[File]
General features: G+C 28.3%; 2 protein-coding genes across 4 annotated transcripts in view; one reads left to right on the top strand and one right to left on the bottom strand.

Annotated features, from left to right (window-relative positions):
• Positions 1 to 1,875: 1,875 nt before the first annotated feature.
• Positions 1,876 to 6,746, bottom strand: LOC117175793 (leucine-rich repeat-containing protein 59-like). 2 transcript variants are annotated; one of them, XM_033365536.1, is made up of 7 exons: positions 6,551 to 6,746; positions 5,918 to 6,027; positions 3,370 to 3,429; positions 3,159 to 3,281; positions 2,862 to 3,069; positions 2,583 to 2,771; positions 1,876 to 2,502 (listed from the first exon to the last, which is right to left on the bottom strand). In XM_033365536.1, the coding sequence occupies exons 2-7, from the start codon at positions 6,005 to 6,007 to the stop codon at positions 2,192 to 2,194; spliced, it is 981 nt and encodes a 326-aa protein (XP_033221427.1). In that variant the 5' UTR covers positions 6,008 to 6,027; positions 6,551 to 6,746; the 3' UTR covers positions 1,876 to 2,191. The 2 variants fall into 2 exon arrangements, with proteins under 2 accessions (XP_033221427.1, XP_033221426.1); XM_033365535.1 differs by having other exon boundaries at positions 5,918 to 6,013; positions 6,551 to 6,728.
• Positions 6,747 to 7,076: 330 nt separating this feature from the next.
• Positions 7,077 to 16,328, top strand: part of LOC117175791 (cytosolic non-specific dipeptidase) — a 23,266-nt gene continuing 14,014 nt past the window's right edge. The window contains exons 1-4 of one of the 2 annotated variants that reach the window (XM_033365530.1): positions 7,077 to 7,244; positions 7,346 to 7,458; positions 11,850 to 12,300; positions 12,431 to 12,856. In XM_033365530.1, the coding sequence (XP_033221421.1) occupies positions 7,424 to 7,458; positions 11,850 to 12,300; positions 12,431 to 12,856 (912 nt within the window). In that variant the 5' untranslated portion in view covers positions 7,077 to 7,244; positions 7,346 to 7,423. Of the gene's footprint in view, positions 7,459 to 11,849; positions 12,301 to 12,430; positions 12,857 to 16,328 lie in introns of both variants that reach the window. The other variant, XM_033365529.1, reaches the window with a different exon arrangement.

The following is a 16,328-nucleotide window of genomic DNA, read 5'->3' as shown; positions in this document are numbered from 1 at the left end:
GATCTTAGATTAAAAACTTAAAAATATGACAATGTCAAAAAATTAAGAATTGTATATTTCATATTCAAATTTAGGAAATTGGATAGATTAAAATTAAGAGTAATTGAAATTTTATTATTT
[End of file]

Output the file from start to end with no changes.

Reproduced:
General features: G+C 28.3%; 2 protein-coding genes across 4 annotated transcripts in view; one reads left to right on the top strand and one right to left on the bottom strand.

Annotated features, from left to right (window-relative positions):
• Positions 1 to 1,875: 1,875 nt before the first annotated feature.
• Positions 1,876 to 6,746, bottom strand: LOC117175793 (leucine-rich repeat-containing protein 59-like). 2 transcript variants are annotated; one of them, XM_033365536.1, is made up of 7 exons: positions 6,551 to 6,746; positions 5,918 to 6,027; positions 3,370 to 3,429; positions 3,159 to 3,281; positions 2,862 to 3,069; positions 2,583 to 2,771; positions 1,876 to 2,502 (listed from the first exon to the last, which is right to left on the bottom strand). In XM_033365536.1, the coding sequence occupies exons 2-7, from the start codon at positions 6,005 to 6,007 to the stop codon at positions 2,192 to 2,194; spliced, it is 981 nt and encodes a 326-aa protein (XP_033221427.1). In that variant the 5' UTR covers positions 6,008 to 6,027; positions 6,551 to 6,746; the 3' UTR covers positions 1,876 to 2,191. The 2 variants fall into 2 exon arrangements, with proteins under 2 accessions (XP_033221427.1, XP_033221426.1); XM_033365535.1 differs by having other exon boundaries at positions 5,918 to 6,013; positions 6,551 to 6,728.
• Positions 6,747 to 7,076: 330 nt separating this feature from the next.
• Positions 7,077 to 16,328, top strand: part of LOC117175791 (cytosolic non-specific dipeptidase) — a 23,266-nt gene continuing 14,014 nt past the window's right edge. The window contains exons 1-4 of one of the 2 annotated variants that reach the window (XM_033365530.1): positions 7,077 to 7,244; positions 7,346 to 7,458; positions 11,850 to 12,300; positions 12,431 to 12,856. In XM_033365530.1, the coding sequence (XP_033221421.1) occupies positions 7,424 to 7,458; positions 11,850 to 12,300; positions 12,431 to 12,856 (912 nt within the window). In that variant the 5' untranslated portion in view covers positions 7,077 to 7,244; positions 7,346 to 7,423. Of the gene's footprint in view, positions 7,459 to 11,849; positions 12,301 to 12,430; positions 12,857 to 16,328 lie in introns of both variants that reach the window. The other variant, XM_033365529.1, reaches the window with a different exon arrangement.

The following is a 16,328-nucleotide window of genomic DNA, read 5'->3' as shown; positions in this document are numbered from 1 at the left end:
GATCTTAGATTAAAAACTTAAAAATATGACAATGTCAAAAAATTAAGAATTGTATATTTCATATTCAAATTTAGGAAATTGGATAGATTAAAATTAAGAGTAATTGAAATTTTATTATTT